The DHHR filed the required psychological report on November 14, 2008. At the November 19th hearing, the circuit court noted that the report had not been timely filed, as the circuit court had explicitly ordered, and the circuit court announced that the petition was being dismissed. The circuit court expressed frustration with the DHHR's failure to comply with scheduling deadlines, and indicated that it was an ongoing problem that this Court should recognize. (See footnote 2)
In a written order filed December 12, 2008, the circuit court ordered that the abuse and neglect petition against Angela H. be dismissed for failure to file the psychological report by November 7, 2008. The circuit court also ordered that the child, K.M., be returned to his mother Angela H.'s custody.
The DHHR immediately petitioned (See footnote 3) this Court for a writ of prohibition to stop
the enforcement of the circuit court's oral and written orders dismissing the abuse and
neglect petition. (See footnote 4)
In determining whether to entertain and issue the writ of
prohibition for cases not involving an absence of jurisdiction but
only where it is claimed that the lower tribunal exceeded its legitimate powers, this Court will examine five factors: (1) whether the party seeking the writ has no other adequate means, such as direct appeal, to obtain the desired relief; (2) whether the petitioner will be damaged or prejudiced in a way that is not correctable on appeal; (3) whether the lower tribunal's order is clearly erroneous as a matter of law; (4) whether the lower tribunal's order is an oft repeated error or manifests persistent disregard for either procedural or substantive law; and (5) whether the lower tribunal's order raises new and important problems or issues of law of first impression. These factors are general guidelines that serve as a useful starting point for determining whether a discretionary writ of prohibition should issue. Although all five factors need not be satisfied, it is clear that the third factor, the existence of clear error as a matter of law, should be given substantial weight.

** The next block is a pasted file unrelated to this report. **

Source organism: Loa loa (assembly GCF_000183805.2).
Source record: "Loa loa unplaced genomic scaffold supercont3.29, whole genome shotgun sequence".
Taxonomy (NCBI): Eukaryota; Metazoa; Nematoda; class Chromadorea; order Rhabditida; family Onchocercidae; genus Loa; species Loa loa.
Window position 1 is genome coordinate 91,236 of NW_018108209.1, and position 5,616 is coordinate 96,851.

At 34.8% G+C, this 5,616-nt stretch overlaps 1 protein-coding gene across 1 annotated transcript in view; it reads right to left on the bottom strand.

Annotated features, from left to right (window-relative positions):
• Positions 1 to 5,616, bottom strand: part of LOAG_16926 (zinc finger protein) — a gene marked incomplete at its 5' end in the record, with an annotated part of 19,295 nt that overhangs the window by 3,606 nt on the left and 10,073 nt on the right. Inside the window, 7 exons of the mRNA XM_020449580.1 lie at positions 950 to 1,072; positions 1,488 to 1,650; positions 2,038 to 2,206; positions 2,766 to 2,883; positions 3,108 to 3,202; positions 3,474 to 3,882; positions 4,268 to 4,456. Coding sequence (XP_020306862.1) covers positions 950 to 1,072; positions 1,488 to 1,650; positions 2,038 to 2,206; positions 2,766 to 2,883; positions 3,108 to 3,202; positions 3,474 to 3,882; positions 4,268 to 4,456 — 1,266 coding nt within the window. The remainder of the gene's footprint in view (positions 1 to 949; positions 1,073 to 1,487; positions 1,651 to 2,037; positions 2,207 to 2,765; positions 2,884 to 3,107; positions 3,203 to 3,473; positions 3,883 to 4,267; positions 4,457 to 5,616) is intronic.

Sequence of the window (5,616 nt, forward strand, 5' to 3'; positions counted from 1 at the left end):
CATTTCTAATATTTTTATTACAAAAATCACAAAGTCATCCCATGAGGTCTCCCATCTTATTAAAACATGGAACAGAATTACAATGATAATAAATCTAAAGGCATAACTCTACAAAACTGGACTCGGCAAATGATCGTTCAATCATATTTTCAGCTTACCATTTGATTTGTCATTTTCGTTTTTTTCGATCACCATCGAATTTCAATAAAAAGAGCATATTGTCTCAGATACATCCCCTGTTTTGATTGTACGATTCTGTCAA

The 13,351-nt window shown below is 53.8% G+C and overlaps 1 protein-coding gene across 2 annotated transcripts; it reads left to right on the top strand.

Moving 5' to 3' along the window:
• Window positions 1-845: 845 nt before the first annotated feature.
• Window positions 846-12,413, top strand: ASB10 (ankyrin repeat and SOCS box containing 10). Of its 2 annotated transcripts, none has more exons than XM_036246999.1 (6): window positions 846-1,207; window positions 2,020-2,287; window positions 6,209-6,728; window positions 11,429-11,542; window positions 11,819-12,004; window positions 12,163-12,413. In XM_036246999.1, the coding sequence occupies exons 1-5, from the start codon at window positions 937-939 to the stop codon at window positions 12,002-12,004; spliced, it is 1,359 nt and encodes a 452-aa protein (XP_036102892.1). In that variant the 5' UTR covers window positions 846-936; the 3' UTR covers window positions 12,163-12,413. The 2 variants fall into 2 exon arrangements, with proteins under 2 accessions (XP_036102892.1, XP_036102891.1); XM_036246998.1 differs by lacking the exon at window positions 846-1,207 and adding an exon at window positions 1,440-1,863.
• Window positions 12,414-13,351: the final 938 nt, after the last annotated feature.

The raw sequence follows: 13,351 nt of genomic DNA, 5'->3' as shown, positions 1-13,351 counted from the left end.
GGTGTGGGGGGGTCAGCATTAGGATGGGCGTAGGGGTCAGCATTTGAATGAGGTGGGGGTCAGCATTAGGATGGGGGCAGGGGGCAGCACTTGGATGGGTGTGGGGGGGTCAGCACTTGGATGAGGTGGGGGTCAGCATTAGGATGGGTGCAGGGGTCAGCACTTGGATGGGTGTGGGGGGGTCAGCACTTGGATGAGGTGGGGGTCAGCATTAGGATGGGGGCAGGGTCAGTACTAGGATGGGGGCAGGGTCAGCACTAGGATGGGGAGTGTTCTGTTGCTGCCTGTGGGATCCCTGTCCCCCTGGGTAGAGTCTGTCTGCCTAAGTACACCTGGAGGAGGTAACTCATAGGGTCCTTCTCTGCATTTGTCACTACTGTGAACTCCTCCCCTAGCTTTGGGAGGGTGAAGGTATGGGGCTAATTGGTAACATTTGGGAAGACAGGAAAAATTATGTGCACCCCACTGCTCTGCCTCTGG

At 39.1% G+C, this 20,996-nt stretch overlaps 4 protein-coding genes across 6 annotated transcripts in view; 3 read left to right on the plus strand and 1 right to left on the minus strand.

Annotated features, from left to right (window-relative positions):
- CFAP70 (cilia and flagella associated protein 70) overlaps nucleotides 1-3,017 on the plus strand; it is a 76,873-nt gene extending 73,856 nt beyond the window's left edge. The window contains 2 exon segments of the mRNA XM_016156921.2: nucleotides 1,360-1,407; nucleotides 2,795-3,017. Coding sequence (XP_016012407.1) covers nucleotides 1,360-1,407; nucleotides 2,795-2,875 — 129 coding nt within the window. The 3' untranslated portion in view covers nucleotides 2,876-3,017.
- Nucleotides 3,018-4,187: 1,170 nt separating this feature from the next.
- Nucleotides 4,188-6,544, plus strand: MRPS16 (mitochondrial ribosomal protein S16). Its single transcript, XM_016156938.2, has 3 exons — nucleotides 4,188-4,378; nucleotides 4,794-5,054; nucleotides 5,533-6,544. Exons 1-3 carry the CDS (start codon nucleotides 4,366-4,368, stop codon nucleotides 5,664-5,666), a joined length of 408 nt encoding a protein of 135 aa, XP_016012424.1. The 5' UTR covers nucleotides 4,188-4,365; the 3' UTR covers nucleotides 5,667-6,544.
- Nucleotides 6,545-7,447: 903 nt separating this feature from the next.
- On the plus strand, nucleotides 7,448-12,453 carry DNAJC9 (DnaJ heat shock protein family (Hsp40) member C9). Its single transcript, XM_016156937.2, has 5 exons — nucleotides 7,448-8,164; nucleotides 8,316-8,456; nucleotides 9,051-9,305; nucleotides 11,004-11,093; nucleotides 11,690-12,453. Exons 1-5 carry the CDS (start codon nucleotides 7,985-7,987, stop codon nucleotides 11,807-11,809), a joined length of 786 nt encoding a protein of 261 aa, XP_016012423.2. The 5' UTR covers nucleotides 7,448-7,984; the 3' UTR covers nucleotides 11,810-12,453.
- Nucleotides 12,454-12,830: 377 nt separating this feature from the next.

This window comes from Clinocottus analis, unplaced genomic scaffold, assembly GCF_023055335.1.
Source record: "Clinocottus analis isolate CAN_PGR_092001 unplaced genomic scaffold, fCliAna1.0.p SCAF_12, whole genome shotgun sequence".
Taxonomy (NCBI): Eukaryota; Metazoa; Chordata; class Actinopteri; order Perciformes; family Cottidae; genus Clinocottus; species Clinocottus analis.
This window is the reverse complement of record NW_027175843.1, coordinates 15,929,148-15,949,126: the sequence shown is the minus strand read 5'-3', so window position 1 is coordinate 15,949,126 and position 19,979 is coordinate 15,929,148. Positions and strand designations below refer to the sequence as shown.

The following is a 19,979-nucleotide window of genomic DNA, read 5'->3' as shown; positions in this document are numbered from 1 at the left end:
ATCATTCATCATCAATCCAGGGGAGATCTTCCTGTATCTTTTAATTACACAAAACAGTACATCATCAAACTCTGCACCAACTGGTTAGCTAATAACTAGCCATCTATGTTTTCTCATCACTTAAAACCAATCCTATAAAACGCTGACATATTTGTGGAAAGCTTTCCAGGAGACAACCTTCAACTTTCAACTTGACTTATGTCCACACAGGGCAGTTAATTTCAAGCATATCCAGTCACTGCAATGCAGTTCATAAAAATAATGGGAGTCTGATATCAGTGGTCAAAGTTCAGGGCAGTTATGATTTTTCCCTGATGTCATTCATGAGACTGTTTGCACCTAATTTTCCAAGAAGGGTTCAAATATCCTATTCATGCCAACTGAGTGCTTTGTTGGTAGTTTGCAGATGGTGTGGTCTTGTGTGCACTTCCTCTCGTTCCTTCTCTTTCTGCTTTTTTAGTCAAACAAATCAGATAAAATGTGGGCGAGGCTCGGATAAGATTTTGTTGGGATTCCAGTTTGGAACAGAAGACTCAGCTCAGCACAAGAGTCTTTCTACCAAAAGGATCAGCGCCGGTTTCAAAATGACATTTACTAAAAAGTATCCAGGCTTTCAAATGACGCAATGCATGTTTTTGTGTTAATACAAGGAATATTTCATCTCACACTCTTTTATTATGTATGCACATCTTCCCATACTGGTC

W.Va. Code, 49-6-6 requires a trial court to conduct a hearing on any motion made to modify a child's disposition. W.Va. Code, 49-6-6 states, in pertinent part:
Upon motion of a child, a child's parent or custodian or
the state department alleging a change of circumstances
requiring a different disposition, the court shall conduct a
hearing . . . Adequate and timely notice of any motion for
modification shall be given to the child's counsel, counsel for
the child's parent or custodian and to the state department.